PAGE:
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AUS Tertiary Update Vol.3 No. 25

Waikato University Council, under pressure from staff, students and the Jewish community, agreed this week to an independent inquiry into the handling of the Kupka affair.
The inquiry will examine the enrolment and supervision of Hans Joachim-Kupka, the German PhD student accused of denying the Holocaust in internet writings.
Vice-Chancellor Bryan Gould, the only council member to oppose the motion, has always maintained the matter was dealt with properly by the appropriate ethics committees on campus, and has rejected calls from the Race Relations Commission, the Law School Board of Studies and the students' union for an inquiry.
Mr Kupka was studying the use of the German language in New Zealand. He is being investigated for race crimes in Germany and was once a senior official in the far-right Republican Party.

Also in Tertiary Update this week:
1. McCutcheon for Victoria
2. Anger at Pay Rises for Massey Senior Staff
3. Students Can’t Read or Write
4. Collective Sigh of Relief
5. Lincoln University Honours Moore

Victoria University Council has confirmed the appointment of Professor Stuart McCutcheon as its new Vice-Chancellor. Professor McCutcheon is currently Deputy Vice-Chancellor at Massey.

Massey University has confirmed it paid out almost $210,000 in pay increases, including bonuses, to its senior managers earlier this year.
Massey Vice Chancellor Professor James McWha acknowledged the pay increases had been paid to the university's 53 senior managers in January this year, after seeking independent advice from consultants.
Confirmation of the payments attracted renewed condemnation from the Association of University Staff, who said the increases looked particularly bad in light of the university's refusal to give staff on collective employment contracts pay rises of more than 1.25 percent.
AUS branch president associate professor Tony Lewis said comments by Prof McWha about paying to keep senior staff while the university refused to budge over pay increases for lecturers, support staff and others on collective contracts showed how little those staff were valued.

University students cannot read, write, or even spell properly, University of Canterbury academics have said in a university questionnaire.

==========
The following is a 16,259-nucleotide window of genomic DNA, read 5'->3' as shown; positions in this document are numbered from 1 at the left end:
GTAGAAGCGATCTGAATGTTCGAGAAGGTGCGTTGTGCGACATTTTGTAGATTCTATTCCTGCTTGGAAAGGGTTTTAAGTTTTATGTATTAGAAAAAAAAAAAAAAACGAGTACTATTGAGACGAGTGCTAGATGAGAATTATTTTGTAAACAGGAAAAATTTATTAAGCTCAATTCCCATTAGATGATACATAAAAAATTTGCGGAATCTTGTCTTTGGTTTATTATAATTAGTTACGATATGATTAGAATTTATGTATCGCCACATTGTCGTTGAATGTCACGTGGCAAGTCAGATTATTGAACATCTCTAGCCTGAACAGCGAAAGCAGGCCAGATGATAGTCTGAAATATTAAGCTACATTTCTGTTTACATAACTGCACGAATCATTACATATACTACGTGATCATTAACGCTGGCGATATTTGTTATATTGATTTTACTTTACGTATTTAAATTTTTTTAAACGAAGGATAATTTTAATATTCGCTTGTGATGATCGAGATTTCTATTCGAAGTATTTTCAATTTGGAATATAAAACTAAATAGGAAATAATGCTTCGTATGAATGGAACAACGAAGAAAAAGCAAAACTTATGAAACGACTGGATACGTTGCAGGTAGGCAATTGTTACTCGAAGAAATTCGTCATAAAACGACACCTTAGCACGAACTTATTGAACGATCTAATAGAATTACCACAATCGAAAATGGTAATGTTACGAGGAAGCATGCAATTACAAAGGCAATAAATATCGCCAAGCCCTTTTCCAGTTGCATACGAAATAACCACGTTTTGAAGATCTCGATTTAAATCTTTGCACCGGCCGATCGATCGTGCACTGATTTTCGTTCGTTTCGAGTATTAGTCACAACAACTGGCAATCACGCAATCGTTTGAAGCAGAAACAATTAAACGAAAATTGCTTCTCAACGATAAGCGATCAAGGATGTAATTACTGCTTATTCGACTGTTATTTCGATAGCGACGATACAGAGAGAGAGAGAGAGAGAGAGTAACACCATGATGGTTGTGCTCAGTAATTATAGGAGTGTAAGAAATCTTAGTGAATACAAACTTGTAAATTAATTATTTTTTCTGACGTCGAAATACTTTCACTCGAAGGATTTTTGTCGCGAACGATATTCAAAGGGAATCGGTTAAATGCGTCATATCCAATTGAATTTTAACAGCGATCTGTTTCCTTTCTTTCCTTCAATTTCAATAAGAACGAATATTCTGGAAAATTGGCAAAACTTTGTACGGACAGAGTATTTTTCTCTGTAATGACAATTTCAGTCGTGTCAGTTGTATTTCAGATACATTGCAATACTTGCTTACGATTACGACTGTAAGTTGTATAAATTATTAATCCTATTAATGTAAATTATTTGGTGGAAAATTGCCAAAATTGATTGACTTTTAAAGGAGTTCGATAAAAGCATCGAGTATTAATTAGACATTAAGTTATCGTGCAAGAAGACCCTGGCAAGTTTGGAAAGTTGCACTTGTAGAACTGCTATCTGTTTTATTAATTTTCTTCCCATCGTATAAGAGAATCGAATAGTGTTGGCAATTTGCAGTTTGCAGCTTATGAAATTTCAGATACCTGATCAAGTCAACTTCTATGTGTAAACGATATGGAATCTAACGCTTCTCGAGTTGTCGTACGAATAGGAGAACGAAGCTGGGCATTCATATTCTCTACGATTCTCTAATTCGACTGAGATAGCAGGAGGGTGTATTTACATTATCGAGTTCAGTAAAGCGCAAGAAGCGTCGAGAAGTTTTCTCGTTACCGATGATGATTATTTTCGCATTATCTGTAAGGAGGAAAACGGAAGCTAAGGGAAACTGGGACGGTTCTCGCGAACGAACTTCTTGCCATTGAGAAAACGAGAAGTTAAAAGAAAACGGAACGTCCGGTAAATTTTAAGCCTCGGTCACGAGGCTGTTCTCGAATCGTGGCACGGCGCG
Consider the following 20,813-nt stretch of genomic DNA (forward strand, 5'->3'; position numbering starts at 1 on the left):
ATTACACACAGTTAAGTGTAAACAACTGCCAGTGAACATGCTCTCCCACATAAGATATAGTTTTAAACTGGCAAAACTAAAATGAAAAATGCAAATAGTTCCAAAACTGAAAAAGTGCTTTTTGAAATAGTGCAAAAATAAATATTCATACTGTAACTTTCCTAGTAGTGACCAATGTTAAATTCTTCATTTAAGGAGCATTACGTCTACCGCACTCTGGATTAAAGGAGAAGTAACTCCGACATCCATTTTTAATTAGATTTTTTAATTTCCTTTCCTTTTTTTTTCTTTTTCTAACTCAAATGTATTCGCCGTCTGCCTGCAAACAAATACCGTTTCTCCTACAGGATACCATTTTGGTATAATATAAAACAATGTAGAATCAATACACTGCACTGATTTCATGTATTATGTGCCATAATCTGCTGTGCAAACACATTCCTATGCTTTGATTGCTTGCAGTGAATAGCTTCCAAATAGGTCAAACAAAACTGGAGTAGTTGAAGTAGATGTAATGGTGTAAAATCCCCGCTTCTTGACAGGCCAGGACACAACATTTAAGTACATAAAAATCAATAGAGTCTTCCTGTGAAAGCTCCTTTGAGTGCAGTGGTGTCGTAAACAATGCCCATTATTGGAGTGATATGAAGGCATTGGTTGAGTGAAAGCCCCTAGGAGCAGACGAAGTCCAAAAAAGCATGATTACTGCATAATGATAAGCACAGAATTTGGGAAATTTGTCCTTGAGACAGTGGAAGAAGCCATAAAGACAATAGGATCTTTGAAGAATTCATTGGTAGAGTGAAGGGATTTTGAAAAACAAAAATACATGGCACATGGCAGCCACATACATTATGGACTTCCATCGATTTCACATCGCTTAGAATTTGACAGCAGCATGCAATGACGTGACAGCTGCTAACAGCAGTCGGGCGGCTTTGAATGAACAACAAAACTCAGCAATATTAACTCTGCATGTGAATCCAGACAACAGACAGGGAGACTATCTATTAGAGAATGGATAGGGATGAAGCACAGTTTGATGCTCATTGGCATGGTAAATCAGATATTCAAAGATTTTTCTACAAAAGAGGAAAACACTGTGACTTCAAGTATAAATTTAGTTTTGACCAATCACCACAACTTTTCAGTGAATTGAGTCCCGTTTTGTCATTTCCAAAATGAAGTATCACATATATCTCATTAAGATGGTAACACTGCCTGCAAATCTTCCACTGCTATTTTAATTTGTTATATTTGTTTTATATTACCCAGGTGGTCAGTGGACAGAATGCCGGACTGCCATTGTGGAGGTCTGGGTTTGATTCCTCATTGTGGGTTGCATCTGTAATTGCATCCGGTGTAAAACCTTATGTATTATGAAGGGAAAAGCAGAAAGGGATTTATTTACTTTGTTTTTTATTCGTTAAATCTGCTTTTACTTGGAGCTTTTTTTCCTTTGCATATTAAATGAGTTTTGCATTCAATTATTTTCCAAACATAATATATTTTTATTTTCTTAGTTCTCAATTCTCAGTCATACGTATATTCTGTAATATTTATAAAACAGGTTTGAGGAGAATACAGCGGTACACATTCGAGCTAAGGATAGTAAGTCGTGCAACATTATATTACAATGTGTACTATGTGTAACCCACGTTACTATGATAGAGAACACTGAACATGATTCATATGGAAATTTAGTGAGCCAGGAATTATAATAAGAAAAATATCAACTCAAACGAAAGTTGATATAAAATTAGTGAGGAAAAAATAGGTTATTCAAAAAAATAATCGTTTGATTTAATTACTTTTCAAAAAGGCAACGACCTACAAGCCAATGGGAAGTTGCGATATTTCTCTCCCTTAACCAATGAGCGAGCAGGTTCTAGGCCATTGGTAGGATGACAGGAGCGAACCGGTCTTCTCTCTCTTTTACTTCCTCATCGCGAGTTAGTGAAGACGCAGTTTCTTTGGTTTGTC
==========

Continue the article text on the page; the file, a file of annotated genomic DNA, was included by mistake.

A large number of academics across all faculties expressed concern that students had been let down by the ‘primary and secondary school systems, flawed curriculums, (sic) and deficient teaching methods’.
Canterbury's dean of undergraduate studies, Dr John Freeman-Moir disagreed with academics who blamed deficiencies in primary and secondary schools for students' problems.
Chairman of the Canterbury-West Coast Secondary Principals' Association, Gerald Edmunds, said academics were saying the same things when he was at university in 1966, and he attributed their concerns to an increase in undergraduate enrolments with a wider spread of student abilities than in the past.
Dr Freeman-Moir said the questionnaire would be discussed with local secondary school principals when they visited the university next week.

Council of Trade Unions President Ross Wilson said workers would be breathing a collective sigh of relief at the demise of the Employment Contracts Act.
He said that with the Employment Relations Act, workers expected a new era of industrial relations where they could achieve a better deal.
Commenting on the passing of the new Act, Association of University Staff national president, Neville Blampied, said the AUS is fortunate to work in environments where aspects of good faith bargaining have already been practised. “We will strive to preserve, enhance and extend this under the new legislative umbrella of the Employment Relations Act.”

Former prime minister Mike Moore was awarded an Honorary Doctor of Commerce degree from Lincoln University this week, recognising his contributions as a minister of international trade, marketing, tourism, and recreation, all important areas of teaching and research at Lincoln.
Chancellor Margaret Austin said Lincoln University had special reason to acknowledge his leadership. Studies he instigated in 1987 were important forerunners of the explosion in the number of international students studying in New Zealand. At Lincoln they comprise about 25 percent of students.
Foreign fee-paying students injected $415 million in foreign exchange into the economy last year, making export education a bigger earner than wine.


Losses at the Australian National University commercial company Anutech are feared to be higher than the $4.48 million disclosed in the university's annual report.
ANU would not say whether it would consider bailing out Anutech, indicating the final losses were not yet clear.
Collapse of the company would damage the image of ANU's commercialisation performance and that of universities in general.
The National Tertiary Education Union said academics would be angered if the university paid millions of dollars to rescue Anutech, a commercial entity, when academic programmes were being cut. NTEU branch secretary Barry Howarth said a growing area of the arts faculty, theatre studies, for example, faced a ‘virtual halving of staff’.

The University of the Witwatersrand, one of South Africa's leading universities, is offering a new postdoctoral fellowship in health sciences that will match the value of those offered abroad. Started last month, the Friedland Fellowship is intended to ‘attract the best brains to Wits’, says Dr. Cleeton-Jones, assistant dean in charge of research at the Witwatersrand Medical School.
“It is totally flexible and will match the amounts a fellow could get overseas.”

AUS Tertiary Update is produced weekly on Thursdays and distributed freely to members of the union and others. Back issues are archived on the AUS website:

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